Instead of Bratislava, visit Esztergom-Štúrovo
If you have been to Budapest and Vienna then Bratislava, the other major stopping point on the Danube, is unlikely to leave you with a lasting impression.
To get a taste of both Slovakia and Hungary in one go, the alternative twin destination of Esztergom- Štúrovo is very handy. A few hours north of Budapest (or a scenic five-hour journey by pleasure boat), two distinctively different towns simultaneously straddle the Hungary-Slovakia border and the River Danube. In this border-country, you are given the unique opportunity to freely wander across the Mária Valéria Bridge between two countries that drink different beer, have different culinary specialities, and obviously speak different languages. It’s also a fairly new experience as the ease of this journey has only been possible for just over ten years due to a turbulent Twentieth Century between the two countries.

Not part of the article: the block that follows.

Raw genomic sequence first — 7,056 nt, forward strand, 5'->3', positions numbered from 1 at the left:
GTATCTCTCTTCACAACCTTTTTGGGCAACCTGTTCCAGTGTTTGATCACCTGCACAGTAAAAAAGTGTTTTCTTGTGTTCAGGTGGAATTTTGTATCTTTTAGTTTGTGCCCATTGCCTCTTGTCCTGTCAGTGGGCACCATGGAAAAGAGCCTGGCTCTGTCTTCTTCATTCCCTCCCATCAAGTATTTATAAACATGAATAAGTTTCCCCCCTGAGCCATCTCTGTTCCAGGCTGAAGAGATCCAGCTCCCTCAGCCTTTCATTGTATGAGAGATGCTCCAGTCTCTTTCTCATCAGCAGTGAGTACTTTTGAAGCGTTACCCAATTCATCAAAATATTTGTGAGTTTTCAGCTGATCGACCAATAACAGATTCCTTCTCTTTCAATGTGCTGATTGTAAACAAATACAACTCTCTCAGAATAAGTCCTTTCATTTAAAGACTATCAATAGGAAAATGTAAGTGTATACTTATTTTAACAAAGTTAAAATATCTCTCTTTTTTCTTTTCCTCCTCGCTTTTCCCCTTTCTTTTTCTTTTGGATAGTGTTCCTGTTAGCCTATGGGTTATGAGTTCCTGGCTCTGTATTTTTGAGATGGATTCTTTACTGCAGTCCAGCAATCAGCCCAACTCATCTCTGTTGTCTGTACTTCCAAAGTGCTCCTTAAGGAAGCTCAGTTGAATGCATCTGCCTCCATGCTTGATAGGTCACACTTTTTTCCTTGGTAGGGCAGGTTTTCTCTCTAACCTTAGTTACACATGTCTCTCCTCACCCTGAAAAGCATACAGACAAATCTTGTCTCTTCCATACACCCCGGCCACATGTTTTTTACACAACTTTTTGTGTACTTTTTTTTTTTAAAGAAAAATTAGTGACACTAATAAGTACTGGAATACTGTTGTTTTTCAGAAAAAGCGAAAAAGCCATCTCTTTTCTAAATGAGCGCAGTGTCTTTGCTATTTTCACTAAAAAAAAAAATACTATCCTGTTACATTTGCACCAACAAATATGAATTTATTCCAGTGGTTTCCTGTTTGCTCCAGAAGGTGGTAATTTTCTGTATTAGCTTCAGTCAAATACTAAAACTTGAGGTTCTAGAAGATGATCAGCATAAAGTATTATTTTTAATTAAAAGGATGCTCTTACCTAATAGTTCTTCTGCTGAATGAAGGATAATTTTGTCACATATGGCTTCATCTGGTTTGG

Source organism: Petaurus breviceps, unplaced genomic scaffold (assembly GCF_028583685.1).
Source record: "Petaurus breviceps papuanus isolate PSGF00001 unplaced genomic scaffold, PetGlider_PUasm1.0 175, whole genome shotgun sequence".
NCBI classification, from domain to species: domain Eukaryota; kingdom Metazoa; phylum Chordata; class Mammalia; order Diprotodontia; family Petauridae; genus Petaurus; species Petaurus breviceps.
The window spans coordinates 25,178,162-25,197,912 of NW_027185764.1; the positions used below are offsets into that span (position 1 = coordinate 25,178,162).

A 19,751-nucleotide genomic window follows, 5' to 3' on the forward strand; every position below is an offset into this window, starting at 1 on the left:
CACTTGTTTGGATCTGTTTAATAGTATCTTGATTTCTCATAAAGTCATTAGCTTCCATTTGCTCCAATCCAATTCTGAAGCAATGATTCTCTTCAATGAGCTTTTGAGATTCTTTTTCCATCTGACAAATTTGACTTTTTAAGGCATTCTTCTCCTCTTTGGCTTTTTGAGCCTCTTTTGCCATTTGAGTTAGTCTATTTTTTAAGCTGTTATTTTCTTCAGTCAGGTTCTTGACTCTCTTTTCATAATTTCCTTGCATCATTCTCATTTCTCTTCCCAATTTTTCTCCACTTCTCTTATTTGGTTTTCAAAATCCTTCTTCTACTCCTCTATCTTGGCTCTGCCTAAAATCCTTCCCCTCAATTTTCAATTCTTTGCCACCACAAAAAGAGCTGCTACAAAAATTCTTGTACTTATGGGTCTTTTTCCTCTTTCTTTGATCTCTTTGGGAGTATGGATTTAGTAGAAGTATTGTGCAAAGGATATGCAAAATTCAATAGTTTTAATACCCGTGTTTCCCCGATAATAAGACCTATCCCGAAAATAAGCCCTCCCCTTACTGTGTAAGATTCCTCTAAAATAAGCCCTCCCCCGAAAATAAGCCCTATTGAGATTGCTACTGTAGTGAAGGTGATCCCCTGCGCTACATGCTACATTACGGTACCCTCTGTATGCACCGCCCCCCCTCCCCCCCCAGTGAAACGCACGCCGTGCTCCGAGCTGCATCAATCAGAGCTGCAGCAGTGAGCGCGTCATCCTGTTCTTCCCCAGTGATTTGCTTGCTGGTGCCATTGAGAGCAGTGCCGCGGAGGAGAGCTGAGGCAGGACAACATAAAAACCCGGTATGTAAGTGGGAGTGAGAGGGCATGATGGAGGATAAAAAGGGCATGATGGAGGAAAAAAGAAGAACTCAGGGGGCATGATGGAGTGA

The existence of the river as the natural boundary has mainly done away with the usual seedy areas that accompany border crossings, and in its place are two dissimilar destinations to visit. Štúrovo is the less impressive of the two settlements but still boasts the huge Vadas thermal baths which put this place on the map as a renowned spa town and offer the ideal place in which to relax.
The focal point of the Hungarian side of the river is the Esztergom Basilica, the largest church in Hungary. Set against a backdrop of beautiful mountain scenery, this 71 metre high Classical building, complete with a massive dome, dominates the skyline for miles around. The historical centre of the city is pretty quiet and generally gives off a very calm and relaxing vibe, which makes a nice counterpoint to the other bustling cities surrounding it.